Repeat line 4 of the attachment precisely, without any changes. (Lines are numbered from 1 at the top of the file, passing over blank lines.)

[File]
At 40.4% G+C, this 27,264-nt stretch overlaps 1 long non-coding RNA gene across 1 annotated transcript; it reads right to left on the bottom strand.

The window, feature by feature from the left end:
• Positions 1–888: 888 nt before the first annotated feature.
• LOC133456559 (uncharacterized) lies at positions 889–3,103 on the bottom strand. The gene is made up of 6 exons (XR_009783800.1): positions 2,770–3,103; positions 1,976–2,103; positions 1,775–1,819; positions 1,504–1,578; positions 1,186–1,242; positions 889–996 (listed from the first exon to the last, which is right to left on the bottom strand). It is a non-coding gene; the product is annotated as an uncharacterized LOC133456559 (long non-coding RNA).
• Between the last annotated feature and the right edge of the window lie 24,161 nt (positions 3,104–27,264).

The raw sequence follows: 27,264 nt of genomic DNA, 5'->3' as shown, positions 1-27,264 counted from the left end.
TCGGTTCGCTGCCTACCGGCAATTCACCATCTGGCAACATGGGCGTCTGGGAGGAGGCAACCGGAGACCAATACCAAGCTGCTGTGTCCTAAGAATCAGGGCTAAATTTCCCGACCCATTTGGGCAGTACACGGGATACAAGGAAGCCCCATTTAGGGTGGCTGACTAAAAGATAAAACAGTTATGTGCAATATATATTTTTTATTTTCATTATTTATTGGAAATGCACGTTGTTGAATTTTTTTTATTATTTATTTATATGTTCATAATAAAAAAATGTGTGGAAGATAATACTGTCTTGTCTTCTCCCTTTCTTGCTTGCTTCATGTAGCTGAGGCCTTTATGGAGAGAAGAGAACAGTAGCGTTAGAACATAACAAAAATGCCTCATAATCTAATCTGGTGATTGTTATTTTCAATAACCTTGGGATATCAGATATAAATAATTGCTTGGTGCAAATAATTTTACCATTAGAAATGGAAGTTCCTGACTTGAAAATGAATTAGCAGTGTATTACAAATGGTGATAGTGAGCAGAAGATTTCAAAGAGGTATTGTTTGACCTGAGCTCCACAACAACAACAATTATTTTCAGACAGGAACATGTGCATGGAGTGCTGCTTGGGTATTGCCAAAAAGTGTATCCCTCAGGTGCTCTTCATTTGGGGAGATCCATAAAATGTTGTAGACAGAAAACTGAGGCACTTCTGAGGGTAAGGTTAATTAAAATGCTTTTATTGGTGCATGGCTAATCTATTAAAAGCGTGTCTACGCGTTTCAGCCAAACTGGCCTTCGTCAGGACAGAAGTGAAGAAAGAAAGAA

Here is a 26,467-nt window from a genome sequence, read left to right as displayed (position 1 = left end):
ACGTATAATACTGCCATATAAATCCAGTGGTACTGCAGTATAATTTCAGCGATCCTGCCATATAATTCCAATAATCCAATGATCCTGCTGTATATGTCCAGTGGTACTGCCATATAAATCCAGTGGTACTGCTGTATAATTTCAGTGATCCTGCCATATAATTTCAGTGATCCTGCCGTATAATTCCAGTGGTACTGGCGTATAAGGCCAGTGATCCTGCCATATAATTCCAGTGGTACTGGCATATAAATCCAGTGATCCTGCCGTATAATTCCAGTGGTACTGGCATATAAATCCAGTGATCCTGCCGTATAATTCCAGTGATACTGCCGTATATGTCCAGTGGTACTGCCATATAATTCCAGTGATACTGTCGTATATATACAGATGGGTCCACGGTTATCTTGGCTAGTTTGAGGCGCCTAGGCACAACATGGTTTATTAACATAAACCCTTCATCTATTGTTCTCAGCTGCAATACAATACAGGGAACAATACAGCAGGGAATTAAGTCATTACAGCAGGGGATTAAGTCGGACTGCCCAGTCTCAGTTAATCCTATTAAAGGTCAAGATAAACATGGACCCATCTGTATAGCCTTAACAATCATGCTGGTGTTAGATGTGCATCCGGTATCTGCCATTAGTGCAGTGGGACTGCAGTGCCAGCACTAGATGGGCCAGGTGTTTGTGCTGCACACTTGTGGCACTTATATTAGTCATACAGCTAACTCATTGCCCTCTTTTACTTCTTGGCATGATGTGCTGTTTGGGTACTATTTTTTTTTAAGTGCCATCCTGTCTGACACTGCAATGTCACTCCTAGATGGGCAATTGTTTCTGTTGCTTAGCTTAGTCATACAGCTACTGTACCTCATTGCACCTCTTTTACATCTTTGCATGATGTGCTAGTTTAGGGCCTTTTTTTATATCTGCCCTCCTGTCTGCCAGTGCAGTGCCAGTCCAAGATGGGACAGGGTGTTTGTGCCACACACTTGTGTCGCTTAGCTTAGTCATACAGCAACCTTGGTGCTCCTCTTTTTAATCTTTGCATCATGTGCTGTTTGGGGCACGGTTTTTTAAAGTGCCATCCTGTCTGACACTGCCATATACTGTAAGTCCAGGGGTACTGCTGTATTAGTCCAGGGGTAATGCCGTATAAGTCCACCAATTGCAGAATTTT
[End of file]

• LOC133456559 (uncharacterized) lies at positions 889–3,103 on the bottom strand. The gene is made up of 6 exons (XR_009783800.1): positions 2,770–3,103; positions 1,976–2,103; positions 1,775–1,819; positions 1,504–1,578; positions 1,186–1,242; positions 889–996 (listed from the first exon to the last, which is right to left on the bottom strand). It is a non-coding gene; the product is annotated as an uncharacterized LOC133456559 (long non-coding RNA).